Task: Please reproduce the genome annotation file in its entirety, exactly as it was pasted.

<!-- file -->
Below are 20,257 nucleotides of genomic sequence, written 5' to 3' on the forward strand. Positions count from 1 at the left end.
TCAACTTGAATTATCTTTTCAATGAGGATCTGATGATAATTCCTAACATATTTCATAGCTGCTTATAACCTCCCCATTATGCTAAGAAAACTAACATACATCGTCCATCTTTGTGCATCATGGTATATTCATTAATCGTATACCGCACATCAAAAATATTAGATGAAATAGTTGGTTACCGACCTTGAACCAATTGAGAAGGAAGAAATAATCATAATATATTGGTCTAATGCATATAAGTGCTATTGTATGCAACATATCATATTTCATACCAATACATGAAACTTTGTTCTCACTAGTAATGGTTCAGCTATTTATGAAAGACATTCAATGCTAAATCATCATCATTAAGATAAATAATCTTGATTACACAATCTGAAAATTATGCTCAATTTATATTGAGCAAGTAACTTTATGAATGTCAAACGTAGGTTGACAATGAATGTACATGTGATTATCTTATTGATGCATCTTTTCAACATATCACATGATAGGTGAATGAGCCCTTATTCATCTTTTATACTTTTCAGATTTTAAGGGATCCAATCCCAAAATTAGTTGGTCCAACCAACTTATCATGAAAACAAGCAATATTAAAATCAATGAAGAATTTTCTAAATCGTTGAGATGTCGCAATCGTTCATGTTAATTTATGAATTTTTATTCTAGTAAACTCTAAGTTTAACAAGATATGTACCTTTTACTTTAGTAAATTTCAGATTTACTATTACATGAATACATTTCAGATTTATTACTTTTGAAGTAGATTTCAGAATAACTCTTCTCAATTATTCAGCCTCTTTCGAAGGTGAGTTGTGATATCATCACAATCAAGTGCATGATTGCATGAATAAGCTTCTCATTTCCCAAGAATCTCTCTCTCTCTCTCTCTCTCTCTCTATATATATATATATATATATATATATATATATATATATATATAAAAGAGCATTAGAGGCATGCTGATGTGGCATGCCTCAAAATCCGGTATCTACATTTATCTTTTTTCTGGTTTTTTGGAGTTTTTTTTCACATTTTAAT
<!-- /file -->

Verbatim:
Below are 20,257 nucleotides of genomic sequence, written 5' to 3' on the forward strand. Positions count from 1 at the left end.
TCAACTTGAATTATCTTTTCAATGAGGATCTGATGATAATTCCTAACATATTTCATAGCTGCTTATAACCTCCCCATTATGCTAAGAAAACTAACATACATCGTCCATCTTTGTGCATCATGGTATATTCATTAATCGTATACCGCACATCAAAAATATTAGATGAAATAGTTGGTTACCGACCTTGAACCAATTGAGAAGGAAGAAATAATCATAATATATTGGTCTAATGCATATAAGTGCTATTGTATGCAACATATCATATTTCATACCAATACATGAAACTTTGTTCTCACTAGTAATGGTTCAGCTATTTATGAAAGACATTCAATGCTAAATCATCATCATTAAGATAAATAATCTTGATTACACAATCTGAAAATTATGCTCAATTTATATTGAGCAAGTAACTTTATGAATGTCAAACGTAGGTTGACAATGAATGTACATGTGATTATCTTATTGATGCATCTTTTCAACATATCACATGATAGGTGAATGAGCCCTTATTCATCTTTTATACTTTTCAGATTTTAAGGGATCCAATCCCAAAATTAGTTGGTCCAACCAACTTATCATGAAAACAAGCAATATTAAAATCAATGAAGAATTTTCTAAATCGTTGAGATGTCGCAATCGTTCATGTTAATTTATGAATTTTTATTCTAGTAAACTCTAAGTTTAACAAGATATGTACCTTTTACTTTAGTAAATTTCAGATTTACTATTACATGAATACATTTCAGATTTATTACTTTTGAAGTAGATTTCAGAATAACTCTTCTCAATTATTCAGCCTCTTTCGAAGGTGAGTTGTGATATCATCACAATCAAGTGCATGATTGCATGAATAAGCTTCTCATTTCCCAAGAATCTCTCTCTCTCTCTCTCTCTCTCTCTATATATATATATATATATATATATATATATATATATATATATAAAAGAGCATTAGAGGCATGCTGATGTGGCATGCCTCAAAATCCGGTATCTACATTTATCTTTTTTCTGGTTTTTTGGAGTTTTTTTTCACATTTTAAT